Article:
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A Guide for Beginners - Tuning - Page 4

by Christopher Sung
 
Pages: 1 · 2 · 3 · 4
 
Nuances of Tuning
As stated in the previous pages, it is better to detune or loosen the pitch of the string you are tuning and to gradually tune up to the reference note instead of being initially above the reference note and tuning down to it. The reason for this is that there is a greater chance of the string slipping in its tuning peg and going out of tune if you tune down to notes instead of up. There is no hard and fast rule regarding this, but it has been my experience that the guitar stays in tune better if you follow this practice.

New Strings
New strings have a tendency to stretch and to go out of tune more frequently. Depending upon how much you play, this stretching process can be a couple of minutes or a couple of days. One thing that you can do to speed up this process is to stretch them yourself after you put them on. Go through each string, grab it with your hand around the 12th fret and tug very firmly, pulling in the direction of the bridge. The pitch of the note should drop a few frets. Tune it back up to its correct pitch and repeat this process until tugging on it doesn't produce a drop in pitch. This process does two things:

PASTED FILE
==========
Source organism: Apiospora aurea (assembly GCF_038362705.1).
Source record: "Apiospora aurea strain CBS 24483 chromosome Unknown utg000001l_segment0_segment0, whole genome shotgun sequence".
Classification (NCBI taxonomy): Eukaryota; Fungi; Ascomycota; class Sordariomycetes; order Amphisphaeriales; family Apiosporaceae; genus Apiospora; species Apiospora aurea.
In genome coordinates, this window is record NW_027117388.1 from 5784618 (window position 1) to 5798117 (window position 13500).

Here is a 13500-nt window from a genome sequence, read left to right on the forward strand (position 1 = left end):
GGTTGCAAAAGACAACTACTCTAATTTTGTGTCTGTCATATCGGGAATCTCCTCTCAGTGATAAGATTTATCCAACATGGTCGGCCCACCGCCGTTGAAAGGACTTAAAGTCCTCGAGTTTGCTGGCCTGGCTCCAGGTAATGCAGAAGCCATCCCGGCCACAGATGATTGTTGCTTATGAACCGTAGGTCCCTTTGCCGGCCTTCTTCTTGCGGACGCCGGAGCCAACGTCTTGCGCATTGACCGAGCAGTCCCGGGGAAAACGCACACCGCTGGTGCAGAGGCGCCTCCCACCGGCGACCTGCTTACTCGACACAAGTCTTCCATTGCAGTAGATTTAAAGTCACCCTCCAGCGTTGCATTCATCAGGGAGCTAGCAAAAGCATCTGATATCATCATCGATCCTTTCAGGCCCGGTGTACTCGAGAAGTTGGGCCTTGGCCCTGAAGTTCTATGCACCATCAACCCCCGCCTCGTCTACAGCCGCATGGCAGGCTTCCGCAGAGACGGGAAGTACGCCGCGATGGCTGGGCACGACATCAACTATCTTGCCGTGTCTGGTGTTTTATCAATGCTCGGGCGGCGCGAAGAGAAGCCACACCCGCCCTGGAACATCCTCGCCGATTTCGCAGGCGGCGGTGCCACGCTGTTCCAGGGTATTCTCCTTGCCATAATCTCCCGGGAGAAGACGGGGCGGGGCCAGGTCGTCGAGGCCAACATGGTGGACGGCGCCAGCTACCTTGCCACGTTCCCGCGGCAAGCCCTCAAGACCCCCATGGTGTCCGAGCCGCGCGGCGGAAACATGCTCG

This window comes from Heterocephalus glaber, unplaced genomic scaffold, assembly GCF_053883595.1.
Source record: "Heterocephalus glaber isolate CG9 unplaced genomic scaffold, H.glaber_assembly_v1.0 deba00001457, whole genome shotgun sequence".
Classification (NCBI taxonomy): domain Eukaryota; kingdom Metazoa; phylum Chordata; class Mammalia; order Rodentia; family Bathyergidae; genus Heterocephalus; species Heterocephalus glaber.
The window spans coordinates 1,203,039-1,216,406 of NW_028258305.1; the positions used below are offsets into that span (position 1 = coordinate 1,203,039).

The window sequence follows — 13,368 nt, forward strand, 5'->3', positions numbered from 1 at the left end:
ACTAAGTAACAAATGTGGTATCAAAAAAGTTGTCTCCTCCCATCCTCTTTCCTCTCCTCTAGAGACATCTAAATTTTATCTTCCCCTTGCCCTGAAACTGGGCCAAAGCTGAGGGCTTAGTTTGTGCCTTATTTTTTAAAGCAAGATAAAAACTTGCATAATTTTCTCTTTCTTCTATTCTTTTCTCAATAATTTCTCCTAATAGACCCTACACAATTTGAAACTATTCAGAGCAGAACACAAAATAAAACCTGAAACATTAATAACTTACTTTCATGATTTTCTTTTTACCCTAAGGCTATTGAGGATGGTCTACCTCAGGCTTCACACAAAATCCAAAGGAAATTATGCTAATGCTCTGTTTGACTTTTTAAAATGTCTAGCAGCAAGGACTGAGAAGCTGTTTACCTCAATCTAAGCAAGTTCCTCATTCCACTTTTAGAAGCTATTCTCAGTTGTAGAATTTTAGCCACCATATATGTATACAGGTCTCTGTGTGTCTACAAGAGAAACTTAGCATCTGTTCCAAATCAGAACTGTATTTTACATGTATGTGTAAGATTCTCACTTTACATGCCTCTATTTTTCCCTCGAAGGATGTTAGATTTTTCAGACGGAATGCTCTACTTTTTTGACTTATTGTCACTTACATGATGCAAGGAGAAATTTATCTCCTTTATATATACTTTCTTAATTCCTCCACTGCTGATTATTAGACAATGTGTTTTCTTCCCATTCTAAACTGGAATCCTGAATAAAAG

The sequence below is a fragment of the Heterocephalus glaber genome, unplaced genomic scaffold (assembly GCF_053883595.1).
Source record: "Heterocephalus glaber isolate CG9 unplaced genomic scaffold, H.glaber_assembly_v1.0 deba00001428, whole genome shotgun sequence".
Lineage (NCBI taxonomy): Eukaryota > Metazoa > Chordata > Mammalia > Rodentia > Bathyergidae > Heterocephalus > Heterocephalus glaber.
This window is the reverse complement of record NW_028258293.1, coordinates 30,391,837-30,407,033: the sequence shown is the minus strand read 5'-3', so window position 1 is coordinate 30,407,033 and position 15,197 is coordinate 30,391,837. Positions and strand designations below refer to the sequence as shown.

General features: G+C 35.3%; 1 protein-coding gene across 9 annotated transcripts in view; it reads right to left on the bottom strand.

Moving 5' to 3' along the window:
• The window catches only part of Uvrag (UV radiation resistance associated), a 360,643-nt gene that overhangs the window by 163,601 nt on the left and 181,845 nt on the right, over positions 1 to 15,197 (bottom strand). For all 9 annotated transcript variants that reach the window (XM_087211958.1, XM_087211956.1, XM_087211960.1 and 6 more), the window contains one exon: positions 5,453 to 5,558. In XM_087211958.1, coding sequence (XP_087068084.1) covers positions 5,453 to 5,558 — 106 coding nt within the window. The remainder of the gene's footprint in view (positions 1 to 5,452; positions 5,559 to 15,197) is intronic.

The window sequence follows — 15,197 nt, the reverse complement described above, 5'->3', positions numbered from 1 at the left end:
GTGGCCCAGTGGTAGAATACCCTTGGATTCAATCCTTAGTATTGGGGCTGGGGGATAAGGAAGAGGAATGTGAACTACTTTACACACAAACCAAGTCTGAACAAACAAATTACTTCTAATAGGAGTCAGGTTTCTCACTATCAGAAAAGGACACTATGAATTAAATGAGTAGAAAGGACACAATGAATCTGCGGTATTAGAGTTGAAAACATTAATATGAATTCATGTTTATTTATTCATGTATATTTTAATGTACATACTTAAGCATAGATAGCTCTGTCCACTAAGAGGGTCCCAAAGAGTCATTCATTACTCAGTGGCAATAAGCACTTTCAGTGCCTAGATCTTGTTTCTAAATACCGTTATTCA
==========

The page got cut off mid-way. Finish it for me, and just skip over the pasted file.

1. It stretches the string.
  2. It tightens the tuning peg's grip on the string so that it doesn't slip in the peg.

Different Types of Tuning
The notes used for tuning in this lesson were E,A,D,G,B,E. This is known as standard tuning, but you should be aware that there are many other types of tuning. Slide players often tune to open major chords such as D, G, or E. Acoustic/Folk players use alternate tunings to create interesting textures that would be impossible to play in standard tuning. Even some alternative bands use different tunings for more interesting riffs and harmony. Don't be afraid to tune your guitar in weird ways. This is a great way to expand both your playing and your composing.

Well, that's all on tuning for now. If you have questions, you should post them in the Instructional Forum at WholeNote, which is a good resource for instructional advice.

 
 
 
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